Why Self-Hosted Wallets Are Critical to the Future of the Crypto Economy
Today, the Blockchain Association published a report for policymakers that explains the fundamental role of self-hosted wallets in the cryptocurrency ecosystem and why they are important to the future of free societies. The report is divided into two sections: The first section describes what self-hosted wallets are, their role in the digital asset ecosystem, and the current regulatory framework for managing digital asset transactions involving self-hosted wallets. The second section argues that imposing restrictions on individuals’ ability to use self-hosted wallets would be misguided.
Self-hosted wallets allow individuals to engage in transactions over the internet on a peer-to-peer basis, meaning that no other individuals or entities are parties to the transaction. Peer-to-peer transactions over the internet were impossible before the advent of the first cryptocurrency, and — as is explored throughout the paper — this seemingly straightforward innovation has widespread, profound, and exciting implications for policymaking and society. The ability to “cut out the middleman” in digital transactions creates a new paradigm for individuals, policymakers, and law enforcement alike because traditional digital financial transactions necessarily involve regulated intermediaries.
Some domestic and international regulators are concerned that individuals’ ability to engage in transactions without the use of middlemen creates unacceptable money laundering and terrorist financing (ML/TF) risks. Their concerns are understandable: illicit actors exploit the digital asset ecosystem, just as they exploit cash and the traditional financial system. The report addresses these concerns head-on, arguing that allowing individuals to transact on a peer-to-peer basis over the internet is a net positive for society and is therefore good policy. The paper presents four core arguments:
- Cryptocurrencies have long suffered from the (thankfully) fast-fading misperception that they are primarily used for illicit purposes. However, the best available evidence suggests that the percentage of activity (as well as absolute dollar amount) in the traditional financial system that is illicit is higher than the percentage of activity in the digital asset ecosystem that is illicit. Moreover, as evidenced by a string of recent forfeitures, law enforcement has become adept at identifying and seizing ill-gotten digital assets. Thus, additional restrictions on individuals’ ability to use self-hosted wallets would not only represent a disproportionate response to the risks posed by the illicit use of digital assets but would also undermine law enforcement’s ability to establish attribution in cases involving digital assets.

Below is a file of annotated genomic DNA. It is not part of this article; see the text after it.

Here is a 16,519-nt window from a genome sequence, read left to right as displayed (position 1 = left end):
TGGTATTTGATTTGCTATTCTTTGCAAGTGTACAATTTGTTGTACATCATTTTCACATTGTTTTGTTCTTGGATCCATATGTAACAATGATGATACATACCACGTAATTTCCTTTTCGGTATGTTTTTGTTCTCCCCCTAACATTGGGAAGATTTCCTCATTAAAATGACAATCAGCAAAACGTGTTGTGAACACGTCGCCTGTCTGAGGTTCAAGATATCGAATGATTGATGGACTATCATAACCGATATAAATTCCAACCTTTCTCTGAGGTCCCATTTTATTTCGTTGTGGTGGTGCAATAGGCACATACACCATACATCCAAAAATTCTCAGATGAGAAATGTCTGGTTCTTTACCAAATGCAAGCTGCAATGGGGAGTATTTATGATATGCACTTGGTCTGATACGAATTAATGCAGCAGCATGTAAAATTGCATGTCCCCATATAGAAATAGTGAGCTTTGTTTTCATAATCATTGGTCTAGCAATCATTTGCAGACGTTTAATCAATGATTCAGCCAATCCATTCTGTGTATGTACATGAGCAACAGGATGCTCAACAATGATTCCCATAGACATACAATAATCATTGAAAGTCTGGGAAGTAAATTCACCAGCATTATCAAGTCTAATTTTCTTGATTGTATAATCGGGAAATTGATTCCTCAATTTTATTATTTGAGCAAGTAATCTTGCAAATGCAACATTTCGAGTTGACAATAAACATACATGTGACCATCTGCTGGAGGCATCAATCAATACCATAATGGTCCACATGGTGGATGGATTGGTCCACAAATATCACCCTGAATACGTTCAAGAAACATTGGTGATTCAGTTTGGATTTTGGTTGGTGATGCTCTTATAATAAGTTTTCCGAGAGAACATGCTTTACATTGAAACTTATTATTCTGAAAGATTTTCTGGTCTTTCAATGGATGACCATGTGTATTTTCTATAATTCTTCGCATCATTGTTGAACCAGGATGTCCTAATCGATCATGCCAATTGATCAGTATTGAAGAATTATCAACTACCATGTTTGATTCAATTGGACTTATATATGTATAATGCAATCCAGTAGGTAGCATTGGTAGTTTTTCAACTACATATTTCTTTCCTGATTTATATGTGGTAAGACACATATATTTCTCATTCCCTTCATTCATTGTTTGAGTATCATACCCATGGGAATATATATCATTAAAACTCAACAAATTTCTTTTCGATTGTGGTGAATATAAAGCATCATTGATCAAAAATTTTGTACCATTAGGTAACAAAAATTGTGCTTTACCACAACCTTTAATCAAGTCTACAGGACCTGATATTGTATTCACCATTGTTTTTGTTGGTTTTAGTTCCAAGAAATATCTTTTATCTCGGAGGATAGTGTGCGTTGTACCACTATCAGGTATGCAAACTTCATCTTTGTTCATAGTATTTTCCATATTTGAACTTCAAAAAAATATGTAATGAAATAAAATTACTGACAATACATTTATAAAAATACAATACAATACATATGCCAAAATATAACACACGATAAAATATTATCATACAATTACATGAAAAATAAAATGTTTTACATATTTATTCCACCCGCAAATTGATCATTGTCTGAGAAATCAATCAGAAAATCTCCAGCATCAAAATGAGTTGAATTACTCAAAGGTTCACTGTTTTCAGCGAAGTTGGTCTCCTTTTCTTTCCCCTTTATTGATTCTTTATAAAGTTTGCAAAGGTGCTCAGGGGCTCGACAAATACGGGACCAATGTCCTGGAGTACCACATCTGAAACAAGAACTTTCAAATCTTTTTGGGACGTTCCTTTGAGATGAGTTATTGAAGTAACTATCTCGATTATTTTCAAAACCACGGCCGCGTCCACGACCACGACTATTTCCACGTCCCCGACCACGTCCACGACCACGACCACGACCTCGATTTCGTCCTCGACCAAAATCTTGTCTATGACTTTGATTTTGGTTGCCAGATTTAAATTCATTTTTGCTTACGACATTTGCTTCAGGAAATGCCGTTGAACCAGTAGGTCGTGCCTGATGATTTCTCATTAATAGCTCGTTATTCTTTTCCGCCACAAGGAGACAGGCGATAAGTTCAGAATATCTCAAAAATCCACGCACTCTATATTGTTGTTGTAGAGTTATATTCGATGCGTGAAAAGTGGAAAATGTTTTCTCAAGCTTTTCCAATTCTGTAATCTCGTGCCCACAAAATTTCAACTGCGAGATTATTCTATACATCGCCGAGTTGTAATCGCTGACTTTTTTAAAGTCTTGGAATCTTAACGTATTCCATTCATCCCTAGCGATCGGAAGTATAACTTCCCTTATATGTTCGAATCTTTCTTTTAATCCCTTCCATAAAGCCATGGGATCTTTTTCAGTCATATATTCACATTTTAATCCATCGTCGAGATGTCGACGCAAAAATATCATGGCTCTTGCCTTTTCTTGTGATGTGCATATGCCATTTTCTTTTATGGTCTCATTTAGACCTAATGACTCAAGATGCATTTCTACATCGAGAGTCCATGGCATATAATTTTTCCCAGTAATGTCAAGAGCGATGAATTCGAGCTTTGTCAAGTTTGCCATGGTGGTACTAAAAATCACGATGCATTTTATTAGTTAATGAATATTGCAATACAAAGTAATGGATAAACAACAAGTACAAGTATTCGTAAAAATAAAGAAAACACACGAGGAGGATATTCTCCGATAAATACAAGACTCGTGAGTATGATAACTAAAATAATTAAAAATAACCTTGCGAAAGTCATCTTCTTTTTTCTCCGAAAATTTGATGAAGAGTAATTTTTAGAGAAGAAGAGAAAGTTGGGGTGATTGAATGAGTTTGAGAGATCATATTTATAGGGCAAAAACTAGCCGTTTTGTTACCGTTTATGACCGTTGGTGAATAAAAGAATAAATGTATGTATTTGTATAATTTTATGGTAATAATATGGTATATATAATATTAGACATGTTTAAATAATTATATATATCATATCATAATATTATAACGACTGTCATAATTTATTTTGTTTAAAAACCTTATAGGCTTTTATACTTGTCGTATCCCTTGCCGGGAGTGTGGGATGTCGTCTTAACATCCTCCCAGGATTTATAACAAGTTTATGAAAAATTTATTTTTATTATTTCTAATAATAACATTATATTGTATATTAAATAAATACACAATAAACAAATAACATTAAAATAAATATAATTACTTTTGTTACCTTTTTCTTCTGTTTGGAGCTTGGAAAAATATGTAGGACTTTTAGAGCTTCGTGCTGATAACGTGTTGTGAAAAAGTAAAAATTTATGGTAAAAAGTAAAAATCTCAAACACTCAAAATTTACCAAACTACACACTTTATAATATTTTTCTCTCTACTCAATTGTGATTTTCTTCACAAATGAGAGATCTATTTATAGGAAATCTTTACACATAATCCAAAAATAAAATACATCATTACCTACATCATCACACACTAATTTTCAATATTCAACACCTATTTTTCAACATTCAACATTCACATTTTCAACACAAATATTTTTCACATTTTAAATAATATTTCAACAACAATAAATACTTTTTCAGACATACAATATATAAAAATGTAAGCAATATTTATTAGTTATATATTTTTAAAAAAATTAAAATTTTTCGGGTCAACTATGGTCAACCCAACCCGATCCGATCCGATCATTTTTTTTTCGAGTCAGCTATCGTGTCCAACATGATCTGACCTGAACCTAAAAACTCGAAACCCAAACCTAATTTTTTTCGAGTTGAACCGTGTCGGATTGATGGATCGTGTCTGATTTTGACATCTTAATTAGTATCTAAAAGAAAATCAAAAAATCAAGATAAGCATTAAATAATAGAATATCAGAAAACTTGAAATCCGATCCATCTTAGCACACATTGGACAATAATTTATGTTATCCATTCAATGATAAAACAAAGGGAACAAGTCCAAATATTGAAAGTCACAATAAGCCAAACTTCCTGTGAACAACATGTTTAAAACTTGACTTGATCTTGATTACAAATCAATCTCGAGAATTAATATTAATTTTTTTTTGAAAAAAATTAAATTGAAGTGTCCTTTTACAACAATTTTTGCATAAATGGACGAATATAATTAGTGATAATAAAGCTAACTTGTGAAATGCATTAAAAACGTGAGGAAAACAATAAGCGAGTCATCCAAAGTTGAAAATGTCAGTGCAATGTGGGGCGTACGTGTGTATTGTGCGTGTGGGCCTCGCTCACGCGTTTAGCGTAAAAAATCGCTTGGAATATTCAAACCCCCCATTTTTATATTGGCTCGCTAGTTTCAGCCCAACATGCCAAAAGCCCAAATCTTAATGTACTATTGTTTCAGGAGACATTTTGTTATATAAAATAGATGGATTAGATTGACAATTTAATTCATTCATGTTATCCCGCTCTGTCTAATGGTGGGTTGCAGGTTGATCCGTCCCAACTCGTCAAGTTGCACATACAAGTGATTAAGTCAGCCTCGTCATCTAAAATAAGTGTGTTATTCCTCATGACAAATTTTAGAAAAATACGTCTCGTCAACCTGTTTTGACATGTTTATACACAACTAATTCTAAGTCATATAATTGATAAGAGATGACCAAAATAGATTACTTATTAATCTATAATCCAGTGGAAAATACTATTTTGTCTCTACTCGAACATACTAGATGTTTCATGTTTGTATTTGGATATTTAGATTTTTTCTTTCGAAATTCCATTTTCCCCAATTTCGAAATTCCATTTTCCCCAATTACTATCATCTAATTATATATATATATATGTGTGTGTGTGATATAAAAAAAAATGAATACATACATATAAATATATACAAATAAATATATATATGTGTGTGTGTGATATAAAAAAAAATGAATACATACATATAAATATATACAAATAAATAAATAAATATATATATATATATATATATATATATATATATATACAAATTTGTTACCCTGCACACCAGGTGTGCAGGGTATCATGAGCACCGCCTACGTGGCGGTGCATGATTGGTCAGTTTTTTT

- As the economy and individuals’ lives have become increasingly digital-first, the use of cash transactions has declined precipitously, driving the vast majority of transactions to online platforms. Because traditional digital financial transactions necessarily involve an exploitable intermediary, they are by definition not private. In the same way, restrictions on self-hosted wallets would lay the foundation for total surveillance of citizens’ financial lives by eliminating a digital cash-like payment option, with potentially disastrous consequences for free societies.
- Additional restrictions on self-hosted wallets would eliminate the unique features of digital assets that make them a catalyst of expanding financial inclusivity. Because anyone with an internet connection can create and use self-hosted wallets to transact with others, they are the critical feature of digital assets that could make basic financial services available to the billions of people currently without access to these services. Critically, the digital divide must first be solved before this feature of self-hosted wallets can be fully exploited.
- Finally, additional restrictions on self-hosted wallets would indiscriminately apply payments regulation to a diverse and developing ecosystem with applications that extend far beyond the transmission of money. While payments using cryptocurrencies, one type of digital asset, are the use case of distributed ledgers that is currently the focus of regulators and policymakers, self-hosted wallets do not necessarily control digital assets that are used for payments. Just like a home safe, self-hosted wallets could be used to store cash-like assets in addition to other digital assets, including important documents and even immutable digital art. Importantly, with the digital asset and blockchain ecosystem still in its infancy, preemptively applying payments regulation to self-hosted wallets would inappropriately “pigeonhole” an innovative ecosystem that could bring revolutionary products and services to the market.
While readers may not agree with the conclusions drawn in the paper, restricting individuals’ ability to use self-hosted wallets, and by extension engage in digital peer-to-peer transactions, would have broad and long-lasting consequences for our society. With so much at stake, the Blockchain Association firmly believes that the debate surrounding peer-to-peer transactions using self-hosted wallets must be addressed by Congress. In other words, restricting peer-to-peer transactions using self-hosted wallets is a policy decision that has vast societal implications, and it should therefore be adjudicated by our elected representatives.